A large analysis of health records from 87 health care centers across the United States found that people taking a class of antidepressants called selective serotonin reuptake inhibitors (SSRIs), particularly fluoxetine, were significantly less likely to die of COVID-19 than a matched control group.
The results add to a body of evidence indicating that SSRIs may have beneficial effects against the worst symptoms of COVID-19, although large randomized clinical trials are needed to prove this.
"We can't tell if the drugs are causing these effects, but the statistical analysis is showing significant association," said Marina Sirota, PhD, associate professor of pediatrics and a member of the Bakar Computational Health Sciences Institute (BCHSI) at UC San Francisco. "There's power in the numbers."
The UCSF-Stanford research team analyzed electronic health records from the Cerner Real World COVID-19 de-identified database, which had information from almost 500,000 patients across the U.S. This included 83,584 adult patients diagnosed with COVID-19 between January and September, 2020. Of those, 3,401 patients were prescribed SSRIs.
The large size of the dataset enabled researchers to compare the outcomes of patients with COVID-19 on SSRIs to a matched set of patients with COVID-19 who were not taking them, thus teasing out the effects of age, sex, race, ethnicity, and comorbidities associated with severe COVID-19, such as diabetes and heart disease, as well as the other medications the patients were taking.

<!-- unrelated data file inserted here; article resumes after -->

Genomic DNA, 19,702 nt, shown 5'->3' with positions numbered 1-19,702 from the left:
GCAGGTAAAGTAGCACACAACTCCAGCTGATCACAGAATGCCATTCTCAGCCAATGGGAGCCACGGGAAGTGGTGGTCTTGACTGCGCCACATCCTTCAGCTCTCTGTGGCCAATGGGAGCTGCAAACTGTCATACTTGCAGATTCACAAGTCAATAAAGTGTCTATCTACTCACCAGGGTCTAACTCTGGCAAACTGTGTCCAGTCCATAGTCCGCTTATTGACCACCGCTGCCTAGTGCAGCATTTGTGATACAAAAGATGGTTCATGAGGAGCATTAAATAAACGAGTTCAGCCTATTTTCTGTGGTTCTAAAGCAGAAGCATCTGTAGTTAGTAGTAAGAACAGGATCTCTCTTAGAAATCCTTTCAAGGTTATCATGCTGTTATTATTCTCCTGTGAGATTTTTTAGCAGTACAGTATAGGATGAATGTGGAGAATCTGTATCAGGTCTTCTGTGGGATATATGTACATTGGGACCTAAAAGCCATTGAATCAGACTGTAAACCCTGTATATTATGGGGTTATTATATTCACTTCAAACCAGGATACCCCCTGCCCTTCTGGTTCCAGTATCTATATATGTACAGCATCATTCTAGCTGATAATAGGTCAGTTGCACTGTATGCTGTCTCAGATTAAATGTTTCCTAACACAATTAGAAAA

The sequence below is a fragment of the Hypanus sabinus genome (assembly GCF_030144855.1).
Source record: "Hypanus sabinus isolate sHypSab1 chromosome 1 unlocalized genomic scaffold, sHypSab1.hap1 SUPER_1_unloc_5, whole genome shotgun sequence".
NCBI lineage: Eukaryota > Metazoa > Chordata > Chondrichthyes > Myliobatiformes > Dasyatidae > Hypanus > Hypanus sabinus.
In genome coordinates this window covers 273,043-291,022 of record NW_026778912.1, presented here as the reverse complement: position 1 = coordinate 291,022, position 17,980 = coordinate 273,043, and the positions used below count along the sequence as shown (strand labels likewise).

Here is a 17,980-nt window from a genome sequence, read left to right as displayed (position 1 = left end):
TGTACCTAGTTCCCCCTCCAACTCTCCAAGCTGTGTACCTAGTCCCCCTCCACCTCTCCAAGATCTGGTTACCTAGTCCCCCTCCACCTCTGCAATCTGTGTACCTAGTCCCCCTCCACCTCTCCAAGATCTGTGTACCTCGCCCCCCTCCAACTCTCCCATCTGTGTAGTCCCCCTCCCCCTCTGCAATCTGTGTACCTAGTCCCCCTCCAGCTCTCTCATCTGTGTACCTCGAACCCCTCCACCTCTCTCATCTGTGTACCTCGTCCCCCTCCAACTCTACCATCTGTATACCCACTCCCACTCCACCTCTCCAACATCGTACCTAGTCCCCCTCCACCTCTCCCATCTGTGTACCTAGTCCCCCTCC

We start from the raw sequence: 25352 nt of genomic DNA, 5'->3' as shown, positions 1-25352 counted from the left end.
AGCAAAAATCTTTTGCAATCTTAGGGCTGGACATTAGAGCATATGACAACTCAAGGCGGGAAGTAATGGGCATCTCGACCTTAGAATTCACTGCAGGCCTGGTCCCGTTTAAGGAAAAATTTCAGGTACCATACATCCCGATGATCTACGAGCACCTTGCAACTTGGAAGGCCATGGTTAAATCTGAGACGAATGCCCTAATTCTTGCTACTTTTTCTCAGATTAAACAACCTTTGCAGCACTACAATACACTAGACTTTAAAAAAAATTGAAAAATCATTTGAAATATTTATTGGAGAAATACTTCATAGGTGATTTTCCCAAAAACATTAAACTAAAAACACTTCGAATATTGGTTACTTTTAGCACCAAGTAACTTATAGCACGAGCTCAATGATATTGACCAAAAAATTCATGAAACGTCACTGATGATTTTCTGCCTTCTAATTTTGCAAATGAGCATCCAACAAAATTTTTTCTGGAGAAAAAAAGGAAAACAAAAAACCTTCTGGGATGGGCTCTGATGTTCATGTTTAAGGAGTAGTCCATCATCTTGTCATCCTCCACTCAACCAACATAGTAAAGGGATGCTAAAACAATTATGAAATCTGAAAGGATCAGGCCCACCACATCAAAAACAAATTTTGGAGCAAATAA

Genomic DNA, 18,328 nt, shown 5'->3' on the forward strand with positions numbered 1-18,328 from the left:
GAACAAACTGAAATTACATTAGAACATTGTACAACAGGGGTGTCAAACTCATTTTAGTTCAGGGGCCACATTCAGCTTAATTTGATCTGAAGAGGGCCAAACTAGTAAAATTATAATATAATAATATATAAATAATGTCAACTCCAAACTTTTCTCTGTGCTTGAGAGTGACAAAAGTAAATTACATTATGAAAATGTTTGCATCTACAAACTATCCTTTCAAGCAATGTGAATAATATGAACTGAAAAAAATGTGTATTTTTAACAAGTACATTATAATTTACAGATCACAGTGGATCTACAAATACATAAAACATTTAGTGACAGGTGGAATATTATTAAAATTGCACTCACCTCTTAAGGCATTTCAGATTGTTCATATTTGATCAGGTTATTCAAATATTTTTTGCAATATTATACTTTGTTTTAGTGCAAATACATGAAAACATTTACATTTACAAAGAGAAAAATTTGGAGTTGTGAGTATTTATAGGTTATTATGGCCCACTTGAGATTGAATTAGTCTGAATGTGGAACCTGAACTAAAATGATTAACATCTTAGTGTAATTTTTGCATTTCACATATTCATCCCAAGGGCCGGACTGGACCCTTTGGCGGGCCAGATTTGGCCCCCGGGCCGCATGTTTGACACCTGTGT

The results showed that patients taking fluoxetine were 28 percent less likely to die; those taking either fluoxetine or another SSRI called fluvoxamine were 26 percent less likely to die; and the entire group of patients taking any kind of SSRI was 8 percent less likely to die than the matched patient controls.
Though the effects are smaller than those found in recent clinical trials of new antivirals developed by Pfizer and Merck, the researchers said more treatment options are still needed to help bring the pandemic to an end.
"The results are encouraging," said Tomiko Oskotsky, MD, a research scientist in Sirota's lab at BCHSI. "It's important to find as many options as possible for treating any condition. A particular drug or treatment may not work or be well tolerated by everyone. Data from electronic medical records allow us to quickly look into existing drugs that could be repurposed for treating COVID-19 or other conditions."
Other authors include David K. Stevenson, MD, Ivana Marić, PhD, Ronald J. Wong, PhD, and Nima Aghaeepour, PhD, of Stanford University; and Alice Tang and Boris Oskotsky, PhD, of UCSF.
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